Mr Hancock, the former health secretary, was suspended from the parliamentary Conservative Party on Tuesday after he was revealed as a surprise extra name added to the list of contenders for the ITV reality show.
Mr Balls told viewers on ITV’S Good Morning Britain he is worried it could be a misjudgement by the Tory MP.
He said: “Personally, I think good luck to him. But I think he is totally crackers to do this.
“Because I think it’s the wrong place to do it from, the wrong time and the wrong programme. To do it as a sitting MP just brings all these questions.
“He’s lost the whip, [Rishi] Sunak the Prime Minister is clearly furious, his constituents are going to be up in arms. He’s been paid to do this while he’s also going to the jungle.
“I mean, look, to be fair, Boris Johnson was on a Caribbean beach two weeks ago and he’s a sitting MP. But you know, this is a different thing.
“Secondly, this is the guy who was the health secretary during the pandemic, we have not had the inquiry yet.
“And therefore, it just brings back for so many people so much pain and suffering and it’s not something that you can make light of, until we’ve gone through that inquiry process.”
Mr Balls, who took part in Strictly Come Dancing in 2016, compared the BBC dancing contest to the ITV reality TV show, which starts on Sunday.
“And then finally, Strictly, nice, warm, fun programme,” he said. “I’m A Celebrity is tough. And you know, the other contestants will be, you know, I think supportive.
“And if he gets the tokens and brings in the food, then he’ll be popular. But, you know, I mean, to eat an ostrich anus, live on television, while still a sitting MP and then ask the public ‘do you want to see me do it again?’
“I think they might want to see him do it … I just worry for him that, wrong programme, wrong timing, wrong place to do it from, shouldn’t be doing it, but, you know, it’s gonna be fun, isn’t it?”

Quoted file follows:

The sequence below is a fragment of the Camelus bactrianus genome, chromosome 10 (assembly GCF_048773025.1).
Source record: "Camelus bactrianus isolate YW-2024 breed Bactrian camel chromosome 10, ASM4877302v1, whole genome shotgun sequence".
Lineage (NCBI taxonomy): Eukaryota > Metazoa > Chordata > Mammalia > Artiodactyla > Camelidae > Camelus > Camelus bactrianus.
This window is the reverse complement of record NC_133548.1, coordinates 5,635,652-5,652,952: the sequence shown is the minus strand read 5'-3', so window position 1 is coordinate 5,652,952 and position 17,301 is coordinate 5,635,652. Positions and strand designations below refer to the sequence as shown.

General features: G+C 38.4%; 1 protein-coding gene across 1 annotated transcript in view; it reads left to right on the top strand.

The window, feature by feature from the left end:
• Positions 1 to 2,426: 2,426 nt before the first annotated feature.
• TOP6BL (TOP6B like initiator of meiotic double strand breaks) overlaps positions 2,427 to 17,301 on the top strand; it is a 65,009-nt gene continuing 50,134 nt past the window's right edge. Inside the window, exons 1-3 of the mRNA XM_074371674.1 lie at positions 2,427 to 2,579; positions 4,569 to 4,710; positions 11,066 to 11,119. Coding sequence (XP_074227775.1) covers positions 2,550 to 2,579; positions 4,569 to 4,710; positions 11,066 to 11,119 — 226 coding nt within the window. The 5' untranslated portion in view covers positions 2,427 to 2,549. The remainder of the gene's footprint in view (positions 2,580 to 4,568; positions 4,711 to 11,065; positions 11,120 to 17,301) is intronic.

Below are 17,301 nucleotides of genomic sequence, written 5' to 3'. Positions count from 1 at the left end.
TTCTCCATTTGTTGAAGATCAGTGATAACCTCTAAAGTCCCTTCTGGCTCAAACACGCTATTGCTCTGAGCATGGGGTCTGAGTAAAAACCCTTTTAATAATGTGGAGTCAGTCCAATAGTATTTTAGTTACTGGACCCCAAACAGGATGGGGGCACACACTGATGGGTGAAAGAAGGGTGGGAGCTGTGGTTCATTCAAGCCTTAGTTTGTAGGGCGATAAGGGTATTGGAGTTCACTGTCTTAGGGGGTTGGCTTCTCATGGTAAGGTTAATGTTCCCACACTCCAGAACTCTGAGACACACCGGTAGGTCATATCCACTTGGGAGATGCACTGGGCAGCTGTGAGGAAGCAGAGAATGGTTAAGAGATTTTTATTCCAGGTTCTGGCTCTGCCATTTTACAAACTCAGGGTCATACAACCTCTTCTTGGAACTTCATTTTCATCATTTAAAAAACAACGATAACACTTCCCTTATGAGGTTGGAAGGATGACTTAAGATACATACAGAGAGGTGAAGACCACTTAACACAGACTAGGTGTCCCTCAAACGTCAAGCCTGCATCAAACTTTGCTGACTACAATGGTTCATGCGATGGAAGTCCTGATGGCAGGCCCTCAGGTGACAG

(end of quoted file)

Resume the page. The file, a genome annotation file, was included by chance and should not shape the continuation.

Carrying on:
Tony Blackburn, who won the first season of I’m A Celebrity in 2002, said he understood why people were finding it “difficult” to comprehend Mr Hancock’s entry into the jungle.
He told BBC Breakfast: “I understand people who lost their relatives, I myself lost my sister to Covid when I was being told I couldn’t go and see her, I didn’t manage to get to her funeral so I can understand people being angry about that.
“On the other hand I can understand why he’s going in there. He’s now a backbencher, a lot of MPs have gone into reality shows and, of course, a lot of people will say this is our chance to get our own back because they can vote him to do the most appalling bush tucker trials.
“Of course he is going in there to talk about dyslexia as well and some of the money he’s being paid is going to go to charity. It’s a very, very tricky one.”
The 79-year-old broadcaster said he believed Mr Hancock was probably going on to show a different side to him, but he insisted the reality show was “tough.”
Mr Hancock was forced to quit as health secretary in June 2021 after breaking coronavirus social distancing rules by having an affair in his ministerial office with aide Gina Coladangelo.
The House of Commons is in recess from November 10-14, but celebrities could spend up to three weeks in the jungle – meaning Mr Hancock would miss significant Commons business, including the Autumn Statement on November 17, if he remains in the contest.